Most consumers are not switching banks because they are happy with their bank and the incentives on offer are not high enough, according to a new study.
Consumer group Fairer Finance says that the average consumer would need to be offered a switching bonus of nearly £500 before they would consider switching banks.
Recent figures from the Competition and Markets Authority (CMA) show that on average bank switching remains relatively low overall, with around 3% of customers changing each year.
The relatively high levels of satisfaction expressed by a majority of customers is likely to be a significant cause of the low level of switching in the market, Fairer Finance says.
The survey of over 3,000 people found that the number one reason people did not switch bank was because they were happy (49%) with their current bank, followed closely by those who have never had a problem with their bank (45%).
A significant percentage have also not switched because of the perceived hassle (24%) or fear that something will go wrong (10%).
The consumer group also says that low levels of switching may also be explained by the banking system’s complex pricing structures, and the difficulty of seeing how much could be saved by switching.
While many people feel they are getting a good deal from their bank, people who use overdraft services could save significant amounts of money by switching.
According to the CMA, customers who use a planned overdraft between eight and 14 days a month could on average save £180 by switching.
Meanwhile, those who use an unarranged overdraft eight days or more a month could save over £540 by switching.
A number of mechanisms have been put in place to make it easier for customers to switch and fuel competition.
The seven day switching service was launched in 2013 and has reduced the length of time it takes to change banks as well as removing much of the hassle, with payments such as direct debits and salaries automatically moved over to the new account.
However, James Daley, managing director of Fairer Finance, says that despite the changes it is still too difficult for customers to switch banks.
He says: “Latest figures from the current account switching service show that the number of switchers is now in decline again - and in spite of all the considerable efforts to stimulate competition in this sector, very little is changing.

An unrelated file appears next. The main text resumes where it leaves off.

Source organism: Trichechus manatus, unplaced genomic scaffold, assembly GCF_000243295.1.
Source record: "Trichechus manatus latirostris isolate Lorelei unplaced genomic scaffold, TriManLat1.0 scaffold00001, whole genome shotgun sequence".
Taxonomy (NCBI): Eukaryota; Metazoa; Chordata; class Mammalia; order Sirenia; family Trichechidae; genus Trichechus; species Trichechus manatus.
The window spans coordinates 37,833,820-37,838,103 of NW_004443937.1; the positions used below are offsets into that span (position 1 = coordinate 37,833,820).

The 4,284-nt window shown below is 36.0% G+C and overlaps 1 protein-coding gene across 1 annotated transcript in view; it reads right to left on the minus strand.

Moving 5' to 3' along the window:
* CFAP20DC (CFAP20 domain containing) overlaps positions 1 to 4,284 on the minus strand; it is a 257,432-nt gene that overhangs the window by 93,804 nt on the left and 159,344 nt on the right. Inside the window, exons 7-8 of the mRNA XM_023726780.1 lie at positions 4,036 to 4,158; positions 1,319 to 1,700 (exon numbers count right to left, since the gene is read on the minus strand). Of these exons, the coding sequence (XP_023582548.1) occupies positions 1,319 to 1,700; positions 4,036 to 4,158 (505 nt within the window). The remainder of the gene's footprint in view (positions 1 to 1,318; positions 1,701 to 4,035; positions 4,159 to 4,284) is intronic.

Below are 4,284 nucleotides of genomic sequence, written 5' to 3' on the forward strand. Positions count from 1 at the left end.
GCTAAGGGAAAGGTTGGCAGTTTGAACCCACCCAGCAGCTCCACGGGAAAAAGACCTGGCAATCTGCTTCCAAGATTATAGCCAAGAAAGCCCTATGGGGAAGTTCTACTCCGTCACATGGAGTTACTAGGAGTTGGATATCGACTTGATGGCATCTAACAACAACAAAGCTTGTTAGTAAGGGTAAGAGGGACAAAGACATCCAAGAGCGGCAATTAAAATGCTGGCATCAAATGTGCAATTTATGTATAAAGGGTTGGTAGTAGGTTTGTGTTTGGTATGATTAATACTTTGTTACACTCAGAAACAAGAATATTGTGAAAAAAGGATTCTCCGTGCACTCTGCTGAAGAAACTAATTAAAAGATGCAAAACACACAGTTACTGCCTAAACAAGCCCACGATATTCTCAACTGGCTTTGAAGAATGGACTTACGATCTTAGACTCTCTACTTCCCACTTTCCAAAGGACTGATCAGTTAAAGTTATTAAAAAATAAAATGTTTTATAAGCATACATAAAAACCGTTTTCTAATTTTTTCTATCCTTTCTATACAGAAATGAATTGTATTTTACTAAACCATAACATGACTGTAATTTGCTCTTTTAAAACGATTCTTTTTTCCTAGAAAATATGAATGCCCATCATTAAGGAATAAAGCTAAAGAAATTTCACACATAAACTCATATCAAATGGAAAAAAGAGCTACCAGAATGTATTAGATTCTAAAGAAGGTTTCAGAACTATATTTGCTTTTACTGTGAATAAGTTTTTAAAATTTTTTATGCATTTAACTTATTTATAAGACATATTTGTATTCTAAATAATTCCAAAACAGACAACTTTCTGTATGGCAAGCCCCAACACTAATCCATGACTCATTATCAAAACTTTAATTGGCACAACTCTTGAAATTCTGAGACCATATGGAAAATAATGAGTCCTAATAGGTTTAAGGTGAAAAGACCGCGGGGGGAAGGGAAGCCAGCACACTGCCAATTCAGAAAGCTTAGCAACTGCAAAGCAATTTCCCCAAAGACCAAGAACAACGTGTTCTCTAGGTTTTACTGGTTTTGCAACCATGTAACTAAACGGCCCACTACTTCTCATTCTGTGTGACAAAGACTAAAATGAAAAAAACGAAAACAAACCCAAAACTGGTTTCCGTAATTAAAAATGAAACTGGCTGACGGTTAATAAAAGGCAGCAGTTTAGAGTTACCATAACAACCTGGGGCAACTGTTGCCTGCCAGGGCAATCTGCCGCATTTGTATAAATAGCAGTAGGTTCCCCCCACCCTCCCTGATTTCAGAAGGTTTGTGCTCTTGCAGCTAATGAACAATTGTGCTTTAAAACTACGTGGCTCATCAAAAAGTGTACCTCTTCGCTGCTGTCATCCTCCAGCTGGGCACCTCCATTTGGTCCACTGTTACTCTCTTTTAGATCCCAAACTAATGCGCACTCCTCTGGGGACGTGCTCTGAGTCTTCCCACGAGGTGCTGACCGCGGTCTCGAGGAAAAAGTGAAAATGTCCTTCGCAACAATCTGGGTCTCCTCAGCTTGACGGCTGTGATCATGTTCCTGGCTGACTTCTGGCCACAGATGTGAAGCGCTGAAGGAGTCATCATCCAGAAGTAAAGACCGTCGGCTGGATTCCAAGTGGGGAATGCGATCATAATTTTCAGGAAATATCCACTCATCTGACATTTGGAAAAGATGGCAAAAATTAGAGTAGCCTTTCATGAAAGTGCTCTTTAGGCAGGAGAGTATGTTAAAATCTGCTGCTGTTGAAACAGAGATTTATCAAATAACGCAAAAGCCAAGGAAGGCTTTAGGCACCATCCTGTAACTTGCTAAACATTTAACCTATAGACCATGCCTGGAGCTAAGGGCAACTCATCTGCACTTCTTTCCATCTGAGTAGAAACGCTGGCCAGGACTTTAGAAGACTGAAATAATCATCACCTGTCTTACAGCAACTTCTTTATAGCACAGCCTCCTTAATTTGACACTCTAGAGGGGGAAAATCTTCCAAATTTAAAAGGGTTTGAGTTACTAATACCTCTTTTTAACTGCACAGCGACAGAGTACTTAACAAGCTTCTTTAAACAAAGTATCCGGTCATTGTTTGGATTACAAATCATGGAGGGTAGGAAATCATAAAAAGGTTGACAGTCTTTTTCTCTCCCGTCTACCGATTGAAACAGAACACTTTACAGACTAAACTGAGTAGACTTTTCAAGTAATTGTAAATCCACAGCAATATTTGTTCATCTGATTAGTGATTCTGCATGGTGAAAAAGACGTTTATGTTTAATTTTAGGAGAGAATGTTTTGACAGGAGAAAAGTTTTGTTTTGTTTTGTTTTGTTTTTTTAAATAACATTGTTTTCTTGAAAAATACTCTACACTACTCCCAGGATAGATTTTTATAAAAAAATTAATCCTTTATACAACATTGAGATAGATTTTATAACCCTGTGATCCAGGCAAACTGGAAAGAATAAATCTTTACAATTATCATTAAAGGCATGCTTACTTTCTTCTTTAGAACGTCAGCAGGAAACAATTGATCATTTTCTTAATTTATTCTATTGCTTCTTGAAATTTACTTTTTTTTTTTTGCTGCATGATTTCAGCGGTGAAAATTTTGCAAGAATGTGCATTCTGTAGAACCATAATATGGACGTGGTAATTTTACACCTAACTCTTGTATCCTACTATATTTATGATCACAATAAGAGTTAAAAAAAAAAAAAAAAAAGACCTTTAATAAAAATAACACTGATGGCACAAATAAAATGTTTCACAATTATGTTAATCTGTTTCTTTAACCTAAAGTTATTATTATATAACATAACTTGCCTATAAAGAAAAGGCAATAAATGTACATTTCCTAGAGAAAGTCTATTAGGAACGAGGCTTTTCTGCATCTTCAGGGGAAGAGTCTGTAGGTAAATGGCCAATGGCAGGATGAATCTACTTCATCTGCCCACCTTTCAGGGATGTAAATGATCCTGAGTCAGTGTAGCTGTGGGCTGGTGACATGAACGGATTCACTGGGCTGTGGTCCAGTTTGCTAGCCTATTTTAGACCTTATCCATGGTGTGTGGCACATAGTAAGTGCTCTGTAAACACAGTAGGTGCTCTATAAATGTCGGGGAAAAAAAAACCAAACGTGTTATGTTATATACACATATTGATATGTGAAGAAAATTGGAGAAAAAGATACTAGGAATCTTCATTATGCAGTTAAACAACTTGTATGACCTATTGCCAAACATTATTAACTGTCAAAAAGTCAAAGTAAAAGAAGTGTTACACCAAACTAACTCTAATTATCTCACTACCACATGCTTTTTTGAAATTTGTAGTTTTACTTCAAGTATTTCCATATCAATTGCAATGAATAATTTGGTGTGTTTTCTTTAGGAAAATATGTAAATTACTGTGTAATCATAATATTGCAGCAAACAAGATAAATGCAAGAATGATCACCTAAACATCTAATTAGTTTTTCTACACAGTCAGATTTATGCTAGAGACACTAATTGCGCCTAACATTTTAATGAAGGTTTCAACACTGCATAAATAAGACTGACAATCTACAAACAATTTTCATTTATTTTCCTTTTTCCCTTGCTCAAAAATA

"We believe customers should have one single account number that they can carry with them from bank to bank. Introduction of portable account numbers would make switching bank as easy as switching energy provider or mobile phone operator.
“Until that happens, we're not going to see the kind of switching levels that you'd associate with a healthy and competitive market."
Best current account switching rewards
RBS is offering a cash bonus of £175 if you switch to it Reward account as well as money back on bills. You will get a £125 plus another £50 if you stay until 30 June 2020 as well as 2% cashback on most bills.
With the HSBC Advance Bank Account you will get a hefty £175 for switching. You will have to pay in £1,750 each month though.
If you decide to switch to First Direct you will get £100 if you pay in £1,000 within the first three months. The bonus will be paid into your account 28 days after opening it.
Halifax will pay anyone who switches to its current account a £50 bonus, plus £85 if you stay for six months and pay in £1,500 a month. You'll also get a £2 reward each month you pay in £750 or more, pay out at least two different direct debits and stay in credit.
M&S Bank is offering a £100 M&S gift card plus an additional £80 after 12 months if you choose to switch. The deal is also available on the £10-a-month M&S Bank Premium Current Account.
This article was originally published in our sister magazine Moneywise, which ceased publication in August 2020.
These articles are provided for information purposes only. Occasionally, an opinion about whether to buy or sell a specific investment may be provided by third parties. The content is not intended to be a personal recommendation to buy or sell any financial instrument or product, or to adopt any investment strategy as it is not provided based on an assessment of your investing knowledge and experience, your financial situation or your investment objectives. The value of your investments, and the income derived from them, may go down as well as up. You may not get back all the money that you invest. The investments referred to in this article may not be suitable for all investors, and if in doubt, an investor should seek advice from a qualified investment adviser.
Full performance can be found on the company or index summary page on the interactive investor website. Simply click on the company's or index name highlighted in the article.